Avoid the “White Rabbit Syndrome”
Some leaders think that the busier they are, the more valued or significant they are. Truth is, these too-busy leaders, who always appear to be in a dead-run from meeting to meeting or activity to activity, really come across as people who cannot control their time. You probably know such people (and maybe you are one of them). These leaders are going 100 miles per hour, endlessly over-preoccupied. They’re stuck in that classic White Rabbit Syndrome, always rushing about and worried about some “very important date…no time to say hello, goodbye—I’m late, I’m late, I’m late!” Disciplined leaders, however, know it’s important to manage their time. As you develop your own habits as a more disciplined leader, find ways to stop rushing so you can make time for the people around you. Reflect control and confidence, building in ways to create the time to focus on your people and other vital responsibilities.
Here are three ways to take back time and gain greater control of today:
Learn to say “no.” When I was a new manager, I had the tendency to put a lot on my plate. Like other young, aspiring leaders, I had tons of energy and felt I had to make the most of it, saying “yes” to anyone and everything that was asked of me. Eventually, I discovered that even when you’re young, you can overextend yourself, which can actually unintentionally harm professional and personal wellness. After studying my leadership role models, I realized saying “no” boils down to understanding what is and isn’t vital to your success. It also demands confidence, the willingness and courage to release or delegate what’s trivial and put your focus on only what’s vital.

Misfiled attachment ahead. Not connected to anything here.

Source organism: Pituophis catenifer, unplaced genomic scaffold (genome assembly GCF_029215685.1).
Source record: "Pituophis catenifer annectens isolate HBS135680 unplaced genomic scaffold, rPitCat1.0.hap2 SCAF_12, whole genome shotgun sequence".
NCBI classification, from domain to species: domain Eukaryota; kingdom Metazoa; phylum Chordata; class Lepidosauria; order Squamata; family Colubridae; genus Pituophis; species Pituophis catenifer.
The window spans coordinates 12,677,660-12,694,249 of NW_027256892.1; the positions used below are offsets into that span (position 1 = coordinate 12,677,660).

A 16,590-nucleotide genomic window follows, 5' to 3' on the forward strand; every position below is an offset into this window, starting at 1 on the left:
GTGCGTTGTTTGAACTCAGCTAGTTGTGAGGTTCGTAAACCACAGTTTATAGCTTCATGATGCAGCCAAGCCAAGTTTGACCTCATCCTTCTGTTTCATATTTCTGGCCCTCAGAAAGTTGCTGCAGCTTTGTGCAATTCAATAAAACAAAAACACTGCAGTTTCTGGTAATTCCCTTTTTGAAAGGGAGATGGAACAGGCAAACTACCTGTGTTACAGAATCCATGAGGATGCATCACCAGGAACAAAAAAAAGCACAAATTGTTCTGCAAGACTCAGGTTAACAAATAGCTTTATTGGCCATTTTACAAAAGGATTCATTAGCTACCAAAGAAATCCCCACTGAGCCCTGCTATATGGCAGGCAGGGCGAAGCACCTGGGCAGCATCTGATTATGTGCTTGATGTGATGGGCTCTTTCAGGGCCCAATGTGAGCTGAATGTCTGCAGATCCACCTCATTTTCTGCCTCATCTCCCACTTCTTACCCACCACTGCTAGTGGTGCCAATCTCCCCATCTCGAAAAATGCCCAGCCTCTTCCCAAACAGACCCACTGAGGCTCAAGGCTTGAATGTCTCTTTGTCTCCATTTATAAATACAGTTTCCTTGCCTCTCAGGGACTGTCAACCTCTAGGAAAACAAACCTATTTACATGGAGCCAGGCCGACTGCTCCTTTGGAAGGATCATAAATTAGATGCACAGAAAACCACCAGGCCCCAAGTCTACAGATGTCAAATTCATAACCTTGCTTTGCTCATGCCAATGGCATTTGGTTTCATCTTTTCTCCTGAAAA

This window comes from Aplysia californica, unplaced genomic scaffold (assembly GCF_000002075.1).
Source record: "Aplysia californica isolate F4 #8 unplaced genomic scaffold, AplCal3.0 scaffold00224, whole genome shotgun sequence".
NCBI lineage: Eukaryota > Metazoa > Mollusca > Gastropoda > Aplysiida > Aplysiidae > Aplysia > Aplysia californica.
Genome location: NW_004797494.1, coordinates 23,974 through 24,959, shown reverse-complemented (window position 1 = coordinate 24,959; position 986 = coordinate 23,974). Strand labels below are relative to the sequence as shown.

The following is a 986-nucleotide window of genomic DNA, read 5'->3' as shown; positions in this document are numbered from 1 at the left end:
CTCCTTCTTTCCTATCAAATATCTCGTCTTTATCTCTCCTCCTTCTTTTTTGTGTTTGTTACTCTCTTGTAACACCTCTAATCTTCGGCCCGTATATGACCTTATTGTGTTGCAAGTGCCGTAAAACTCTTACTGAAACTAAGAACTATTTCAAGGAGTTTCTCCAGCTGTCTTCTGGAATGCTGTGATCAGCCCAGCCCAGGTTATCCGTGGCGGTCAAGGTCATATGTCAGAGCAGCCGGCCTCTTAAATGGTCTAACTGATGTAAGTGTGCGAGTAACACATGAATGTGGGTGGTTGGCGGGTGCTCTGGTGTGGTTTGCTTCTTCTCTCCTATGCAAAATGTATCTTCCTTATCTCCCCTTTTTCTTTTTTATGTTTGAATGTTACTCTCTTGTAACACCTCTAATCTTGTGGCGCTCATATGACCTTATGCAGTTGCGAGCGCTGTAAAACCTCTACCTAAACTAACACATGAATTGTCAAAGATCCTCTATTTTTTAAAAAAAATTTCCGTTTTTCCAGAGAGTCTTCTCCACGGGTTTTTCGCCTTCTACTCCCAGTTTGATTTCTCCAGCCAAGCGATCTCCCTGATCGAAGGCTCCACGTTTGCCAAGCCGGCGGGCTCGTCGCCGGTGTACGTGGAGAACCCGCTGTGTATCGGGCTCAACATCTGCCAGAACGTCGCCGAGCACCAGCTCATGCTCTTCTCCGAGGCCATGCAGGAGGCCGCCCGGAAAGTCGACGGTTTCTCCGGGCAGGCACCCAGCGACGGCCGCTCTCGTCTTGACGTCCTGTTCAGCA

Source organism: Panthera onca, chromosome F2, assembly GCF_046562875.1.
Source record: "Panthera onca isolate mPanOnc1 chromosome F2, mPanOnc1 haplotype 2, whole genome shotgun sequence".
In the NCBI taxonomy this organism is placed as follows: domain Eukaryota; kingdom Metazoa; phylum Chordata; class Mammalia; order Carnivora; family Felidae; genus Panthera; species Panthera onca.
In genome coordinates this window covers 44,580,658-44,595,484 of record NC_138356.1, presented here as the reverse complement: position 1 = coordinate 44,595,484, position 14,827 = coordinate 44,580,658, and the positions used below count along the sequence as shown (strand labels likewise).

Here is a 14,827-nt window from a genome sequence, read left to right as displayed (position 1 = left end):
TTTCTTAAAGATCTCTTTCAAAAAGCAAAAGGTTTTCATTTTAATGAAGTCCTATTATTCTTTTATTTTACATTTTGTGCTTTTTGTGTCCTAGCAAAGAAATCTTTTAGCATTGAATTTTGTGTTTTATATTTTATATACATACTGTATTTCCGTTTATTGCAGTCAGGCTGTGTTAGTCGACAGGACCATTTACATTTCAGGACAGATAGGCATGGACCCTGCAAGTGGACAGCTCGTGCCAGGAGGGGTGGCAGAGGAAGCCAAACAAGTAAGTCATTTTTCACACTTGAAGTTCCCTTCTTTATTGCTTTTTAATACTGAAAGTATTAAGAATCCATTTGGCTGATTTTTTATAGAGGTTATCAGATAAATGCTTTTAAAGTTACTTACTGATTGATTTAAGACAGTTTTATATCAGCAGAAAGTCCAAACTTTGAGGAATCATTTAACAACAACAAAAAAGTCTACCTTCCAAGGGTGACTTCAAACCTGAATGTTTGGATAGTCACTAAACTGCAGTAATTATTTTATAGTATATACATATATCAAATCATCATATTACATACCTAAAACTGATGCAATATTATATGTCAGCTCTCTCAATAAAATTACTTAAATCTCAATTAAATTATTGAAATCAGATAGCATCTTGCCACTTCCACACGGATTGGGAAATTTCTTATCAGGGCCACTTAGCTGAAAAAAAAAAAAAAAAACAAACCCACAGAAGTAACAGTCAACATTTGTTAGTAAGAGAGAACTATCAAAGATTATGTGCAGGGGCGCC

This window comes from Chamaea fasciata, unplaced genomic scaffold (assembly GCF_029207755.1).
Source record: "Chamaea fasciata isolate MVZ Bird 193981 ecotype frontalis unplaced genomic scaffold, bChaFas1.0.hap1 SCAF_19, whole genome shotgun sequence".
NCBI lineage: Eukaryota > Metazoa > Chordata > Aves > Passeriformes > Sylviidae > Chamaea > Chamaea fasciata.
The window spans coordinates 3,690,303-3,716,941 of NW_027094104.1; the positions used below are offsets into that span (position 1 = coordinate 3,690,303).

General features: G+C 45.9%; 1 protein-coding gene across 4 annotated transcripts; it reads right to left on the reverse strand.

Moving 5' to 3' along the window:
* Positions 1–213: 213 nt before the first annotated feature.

Don’t overbook. Whether you’re using tools like Outlook or remaining true to just a good old-fashioned calendar, make it a habit to become an excellent time and taskmaster. Track your time to see how you’re spending every minute and avoid the tendency to overbook meetings and activities. One great strategy for this latter challenge is to give all meetings a 15-minute buffer on either side, so you won’t be late for whatever is happening next.
Schedule free time. This is pretty common sense but if you force yourself to actually carve out time to slow down and even stop—then you will. But only you and you alone can do this. No one else is going to sit you down in a chair and force you to relax. No one else is going to make you take a much-needed bike ride in the sunshine. No one else is going to schedule your massage or lunch date with a friend. You’ve got to take responsibility for shifting into a lower gear on a regular basis, planning for that crucial family, friend or “me” time. Interestingly, when you do this, not only will it benefit your health and well-being, but it will also demonstrate to others that you’re in control of that fragile work-life balance and that you care enough about yourself to maintain it. This healthy habit builds self-respect while increasing the respect others have for you.
As a leader, what have you realized is OK to stop doing or delegate?